In the world of Common Lisp, an interesting case of not-so-responsible software is ASDF. Some of you might be tempted to sneer, is he going to blame the problem with ASDF on the original author who is long gone, and the current maintainer who isn't committing enough energy and availability to making the project go forward? No, not at all. Dan Barlow actually did a great job while he was there, and if no one is stepping up to offer more than Gary King provides, it's certainly not Gary who is to blame; he is getting blatant bugs fixed and accepting consensual patches, and at this point forking would be trivial to fork the git repo if anyone were dissatisfied with Gary's performance. Rather, I'll argue that any problem with ASDF is a symptom of the way responsibilities are distributed with respect to its update, and propose a small technical change that can hopefully improve things a lot.
When Dan Barlow wrote ASDF in 2001, he only wanted a better semi-portable CL build system that he could use on top of SBCL for his own projects, something that would be more declarative than the previous best alternative MK:DEFSYSTEM, and would only need to support modern ANSI CL implementations not old forgotten Lisp variants. In developing ASDF, he loosely followed the better design principles once proposed by Kent Pitman for an extensible CL build system. In all those objectives, ASDF was a tremendous success, and CL users should all be grateful to Dan for his achievement. However, as usual the problem lies with issues he didn't try to tackle.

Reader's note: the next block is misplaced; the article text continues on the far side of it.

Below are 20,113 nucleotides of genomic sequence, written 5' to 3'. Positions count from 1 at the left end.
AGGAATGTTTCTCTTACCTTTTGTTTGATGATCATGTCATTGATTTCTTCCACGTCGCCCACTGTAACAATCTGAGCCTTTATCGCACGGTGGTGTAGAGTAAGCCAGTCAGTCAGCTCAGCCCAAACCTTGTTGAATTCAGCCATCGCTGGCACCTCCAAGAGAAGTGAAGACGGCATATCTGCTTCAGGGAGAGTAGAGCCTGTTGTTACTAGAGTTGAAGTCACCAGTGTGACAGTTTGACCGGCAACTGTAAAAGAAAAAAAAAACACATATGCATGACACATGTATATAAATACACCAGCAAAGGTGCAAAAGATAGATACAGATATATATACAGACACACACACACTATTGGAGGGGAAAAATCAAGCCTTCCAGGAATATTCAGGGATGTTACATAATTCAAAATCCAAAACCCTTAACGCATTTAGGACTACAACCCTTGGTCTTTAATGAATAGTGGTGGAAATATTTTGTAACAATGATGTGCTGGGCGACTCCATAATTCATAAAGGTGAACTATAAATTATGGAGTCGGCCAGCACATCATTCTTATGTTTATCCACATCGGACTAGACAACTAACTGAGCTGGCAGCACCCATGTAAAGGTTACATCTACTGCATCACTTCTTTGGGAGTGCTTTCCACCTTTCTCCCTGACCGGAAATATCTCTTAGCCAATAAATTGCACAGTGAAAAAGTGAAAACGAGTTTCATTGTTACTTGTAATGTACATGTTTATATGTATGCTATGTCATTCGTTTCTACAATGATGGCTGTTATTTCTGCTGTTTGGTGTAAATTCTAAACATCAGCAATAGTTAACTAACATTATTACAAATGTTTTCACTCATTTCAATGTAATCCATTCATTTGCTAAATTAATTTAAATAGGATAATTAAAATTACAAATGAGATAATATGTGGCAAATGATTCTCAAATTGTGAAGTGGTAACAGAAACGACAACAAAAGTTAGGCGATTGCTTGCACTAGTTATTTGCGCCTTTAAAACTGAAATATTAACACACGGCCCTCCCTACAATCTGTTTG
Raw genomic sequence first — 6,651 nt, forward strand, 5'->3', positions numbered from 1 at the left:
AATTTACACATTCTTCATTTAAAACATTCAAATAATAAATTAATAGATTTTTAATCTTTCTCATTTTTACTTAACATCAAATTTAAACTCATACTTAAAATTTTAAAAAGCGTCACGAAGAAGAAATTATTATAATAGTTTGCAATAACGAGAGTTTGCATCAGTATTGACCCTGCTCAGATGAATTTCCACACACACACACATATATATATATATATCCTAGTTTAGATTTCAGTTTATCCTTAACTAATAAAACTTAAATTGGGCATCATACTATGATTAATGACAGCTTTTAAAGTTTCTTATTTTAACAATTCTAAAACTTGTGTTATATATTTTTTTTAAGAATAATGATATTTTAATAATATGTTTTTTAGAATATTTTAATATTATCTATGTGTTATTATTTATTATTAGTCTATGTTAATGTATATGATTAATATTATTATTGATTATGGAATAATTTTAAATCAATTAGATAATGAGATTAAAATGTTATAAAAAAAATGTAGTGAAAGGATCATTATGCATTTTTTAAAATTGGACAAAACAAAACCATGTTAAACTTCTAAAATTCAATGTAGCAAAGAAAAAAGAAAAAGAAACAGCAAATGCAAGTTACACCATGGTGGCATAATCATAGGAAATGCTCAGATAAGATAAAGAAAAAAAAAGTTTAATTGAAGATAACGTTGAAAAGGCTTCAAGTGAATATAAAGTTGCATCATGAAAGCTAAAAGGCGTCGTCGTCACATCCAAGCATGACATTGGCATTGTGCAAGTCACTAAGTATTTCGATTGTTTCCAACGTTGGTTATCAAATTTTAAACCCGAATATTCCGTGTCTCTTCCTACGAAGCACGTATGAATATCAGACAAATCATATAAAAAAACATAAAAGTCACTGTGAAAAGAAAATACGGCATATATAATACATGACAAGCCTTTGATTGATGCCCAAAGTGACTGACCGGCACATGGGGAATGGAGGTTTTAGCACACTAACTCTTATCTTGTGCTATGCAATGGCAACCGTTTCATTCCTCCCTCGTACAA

Problems with ASDF include the painful way you have to configure it, deficient support for documentation or testing, broken support for conditional compilation, missing support for generated files, its weird TRAVERSE algorithm, etc. Unlike the issue of deterministic incremental compilation that prompted me to start XCVB, none of the above issues is unsolvable in itself within ASDF. But the constraints within which ASDF is developed make it hard to solve them. Happily, some of these constraints can be removed with a little bit of hackery.
Most importantly, ASDF has a distribution bootstrap problem: it specifies how to load other systems, but nothing specifies how ASDF itself is loaded into your system. That problem is left to whoever writes the Lisp implementation, distributes the Lisp package, or maintains a larger project within which ASDF is used. And in the world of Common Lisp, there are tens of different implementations, many of them packaged in various ways. To make the problem tractable, ASDF follows the constraint that it comes as a single file that may be loaded independently of its location, and doesn't depend on any third party library beside what is included by each supported implementation.